Apple tried to put on a brave marketing face, stressing that some cross licensing didn't include "the majority of the innovations that make the iPhone unique." But Nokia obvious won decisively. The bigger implication, though, is that intellectual property, which has always been important to high tech, has become a make-or-break factor. If you don't have the patents or licenses to use them, you can conceivable find yourself muscled out of the field.
Oh, wait, you mean I'm already holding a big stick?
For decades, most technology companies paid superficial attention to IP. Some companies -- Microsoft and IBM, for example -- kept legions of lawyers in work. A few used patents both offensively and defensively. But these were secondary tactics. Tech companies got ahead through ingenuity and speed.
That's no longer enough. Companies realize how powerful IP litigation and licensing can be to advance their strategic interests, particularly in mobile. Corporations that patented early and thoroughly in that technology have an assortment of cudgels. Here's a count to date of how many patents (not all mobile) some of the mobile leaders have in the U.S.:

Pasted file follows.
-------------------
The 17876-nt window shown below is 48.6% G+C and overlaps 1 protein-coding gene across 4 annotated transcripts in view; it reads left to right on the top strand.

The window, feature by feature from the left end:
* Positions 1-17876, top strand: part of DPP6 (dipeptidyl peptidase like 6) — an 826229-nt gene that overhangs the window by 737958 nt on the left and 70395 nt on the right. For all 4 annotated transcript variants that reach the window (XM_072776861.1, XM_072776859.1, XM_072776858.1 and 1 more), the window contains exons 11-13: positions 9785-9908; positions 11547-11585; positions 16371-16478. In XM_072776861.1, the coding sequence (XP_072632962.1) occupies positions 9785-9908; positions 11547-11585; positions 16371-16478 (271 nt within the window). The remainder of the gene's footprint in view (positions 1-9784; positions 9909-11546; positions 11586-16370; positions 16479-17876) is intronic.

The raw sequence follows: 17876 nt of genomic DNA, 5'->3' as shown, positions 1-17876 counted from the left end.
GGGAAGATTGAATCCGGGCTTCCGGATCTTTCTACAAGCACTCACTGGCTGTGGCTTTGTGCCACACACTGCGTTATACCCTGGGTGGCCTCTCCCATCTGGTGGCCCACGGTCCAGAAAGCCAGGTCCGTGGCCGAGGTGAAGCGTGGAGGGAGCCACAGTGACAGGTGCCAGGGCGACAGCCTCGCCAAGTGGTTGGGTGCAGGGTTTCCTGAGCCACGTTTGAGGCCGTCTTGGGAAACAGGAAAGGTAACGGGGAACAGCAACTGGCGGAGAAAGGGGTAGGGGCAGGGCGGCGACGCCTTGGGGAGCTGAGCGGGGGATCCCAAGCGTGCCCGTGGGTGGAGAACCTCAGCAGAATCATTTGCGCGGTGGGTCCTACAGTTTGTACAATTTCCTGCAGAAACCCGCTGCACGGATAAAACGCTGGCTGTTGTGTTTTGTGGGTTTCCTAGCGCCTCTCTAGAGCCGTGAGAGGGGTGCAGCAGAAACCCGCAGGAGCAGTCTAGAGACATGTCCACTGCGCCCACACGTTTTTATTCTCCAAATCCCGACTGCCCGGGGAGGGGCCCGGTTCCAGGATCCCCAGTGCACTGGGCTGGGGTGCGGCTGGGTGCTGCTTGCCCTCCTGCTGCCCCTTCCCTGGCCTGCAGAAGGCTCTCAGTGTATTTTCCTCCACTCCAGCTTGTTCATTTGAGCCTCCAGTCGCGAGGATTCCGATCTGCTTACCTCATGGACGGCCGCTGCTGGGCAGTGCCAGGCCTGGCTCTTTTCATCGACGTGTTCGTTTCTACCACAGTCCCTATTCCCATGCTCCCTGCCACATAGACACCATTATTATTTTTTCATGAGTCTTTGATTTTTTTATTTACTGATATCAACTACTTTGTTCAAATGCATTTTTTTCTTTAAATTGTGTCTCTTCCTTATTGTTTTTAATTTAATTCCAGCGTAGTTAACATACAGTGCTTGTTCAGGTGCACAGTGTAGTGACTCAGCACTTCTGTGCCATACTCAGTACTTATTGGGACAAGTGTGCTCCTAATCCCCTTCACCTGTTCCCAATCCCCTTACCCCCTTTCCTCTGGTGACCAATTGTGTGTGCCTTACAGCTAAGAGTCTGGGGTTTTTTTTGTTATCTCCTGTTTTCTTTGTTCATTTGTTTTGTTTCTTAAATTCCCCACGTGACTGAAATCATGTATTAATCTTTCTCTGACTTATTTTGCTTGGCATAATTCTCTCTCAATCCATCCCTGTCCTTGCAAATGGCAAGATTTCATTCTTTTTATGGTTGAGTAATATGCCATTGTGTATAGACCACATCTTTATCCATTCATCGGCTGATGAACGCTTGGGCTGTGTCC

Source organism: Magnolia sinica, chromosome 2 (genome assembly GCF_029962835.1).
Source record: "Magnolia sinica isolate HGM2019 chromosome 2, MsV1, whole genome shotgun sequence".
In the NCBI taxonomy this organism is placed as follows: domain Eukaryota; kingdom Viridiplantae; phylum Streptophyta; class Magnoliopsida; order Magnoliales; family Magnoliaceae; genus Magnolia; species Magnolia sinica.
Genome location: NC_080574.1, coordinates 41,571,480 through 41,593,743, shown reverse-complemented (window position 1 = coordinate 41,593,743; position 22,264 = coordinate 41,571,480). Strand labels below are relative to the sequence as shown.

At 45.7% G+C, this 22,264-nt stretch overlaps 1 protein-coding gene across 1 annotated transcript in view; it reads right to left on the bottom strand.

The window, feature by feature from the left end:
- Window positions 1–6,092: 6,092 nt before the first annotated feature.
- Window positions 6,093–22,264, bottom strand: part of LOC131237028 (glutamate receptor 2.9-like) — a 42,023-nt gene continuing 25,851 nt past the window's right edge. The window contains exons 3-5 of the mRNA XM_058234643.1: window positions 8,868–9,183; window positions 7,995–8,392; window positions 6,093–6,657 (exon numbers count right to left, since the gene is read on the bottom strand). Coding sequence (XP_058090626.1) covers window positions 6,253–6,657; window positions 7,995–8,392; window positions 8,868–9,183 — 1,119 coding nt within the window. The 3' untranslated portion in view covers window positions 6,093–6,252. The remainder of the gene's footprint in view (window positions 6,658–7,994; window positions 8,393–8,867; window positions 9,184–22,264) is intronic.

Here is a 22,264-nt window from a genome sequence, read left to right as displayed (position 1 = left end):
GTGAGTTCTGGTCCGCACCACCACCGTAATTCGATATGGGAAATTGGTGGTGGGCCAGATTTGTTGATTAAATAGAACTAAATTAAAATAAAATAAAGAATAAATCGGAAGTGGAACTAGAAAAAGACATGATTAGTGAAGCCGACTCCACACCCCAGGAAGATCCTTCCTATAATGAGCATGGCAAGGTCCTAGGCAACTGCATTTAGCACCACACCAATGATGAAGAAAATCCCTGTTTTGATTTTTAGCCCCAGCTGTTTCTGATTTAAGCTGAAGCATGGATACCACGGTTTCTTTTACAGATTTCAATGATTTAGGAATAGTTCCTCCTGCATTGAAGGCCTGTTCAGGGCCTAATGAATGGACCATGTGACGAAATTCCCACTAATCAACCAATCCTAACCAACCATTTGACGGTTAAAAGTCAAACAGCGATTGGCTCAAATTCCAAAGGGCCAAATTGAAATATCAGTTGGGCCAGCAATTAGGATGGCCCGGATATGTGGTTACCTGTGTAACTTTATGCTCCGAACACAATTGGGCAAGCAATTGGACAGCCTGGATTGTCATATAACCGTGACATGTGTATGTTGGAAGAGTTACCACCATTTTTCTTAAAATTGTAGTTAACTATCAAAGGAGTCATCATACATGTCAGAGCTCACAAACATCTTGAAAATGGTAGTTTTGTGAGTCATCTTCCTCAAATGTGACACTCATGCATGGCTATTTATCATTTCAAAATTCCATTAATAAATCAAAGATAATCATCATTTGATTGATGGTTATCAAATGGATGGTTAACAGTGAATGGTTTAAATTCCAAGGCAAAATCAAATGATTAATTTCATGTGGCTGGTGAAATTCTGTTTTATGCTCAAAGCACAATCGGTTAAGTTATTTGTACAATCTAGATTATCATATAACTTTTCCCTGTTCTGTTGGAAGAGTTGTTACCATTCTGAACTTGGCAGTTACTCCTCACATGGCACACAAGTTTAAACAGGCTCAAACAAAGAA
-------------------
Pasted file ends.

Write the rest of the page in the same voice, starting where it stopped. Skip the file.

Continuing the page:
- Nokia -- 9,051
- Motorola -- 20,673
- Microsoft -- 17,862
- Samsung -- 43,041
- LG Electronics -- 9,371
- Qualcomm â€" 4079
- Broadcom -- 5059
No more Mr. Nice Manufacturer
In the past, handset manufacturers would license a pool of patents and cross-license with competitors to keep clear of legal problems. That's over, largely because the major newcomers, Apple and Google, have been wildly successful but didn't grow up in the mobile industry. Neither had shown much interest in the issue of IP leverage. However, here are some recent results of the mobile patent wars:
- Staff at the International Trade Commission sided with Nokia and HTC over Apple's suits targeting phones that run Google (GOOG) Android. Although not final by any means, the rulings weren't good news considering Android's IP vulnerability.
- An ITC judge ruled for Kodak in Apple's allegations of patent infringement. That leaves Apple facing Kodak. A win on the latter's part will mean more patent licensing in the iPhone's cost structure.
- Microsoft pushed HTC into a patent license agreement that may pay $5 a unit, with other Android vendors possibly paying as much as $12.50 per unit.
- Nokia may have received a $608 million payment from Apple in addition to ongoing royalties.
As Billy Holiday wrote: Them that's got shall get; them that's not shall lose. We're seeing a scramble to get while the getting is good.
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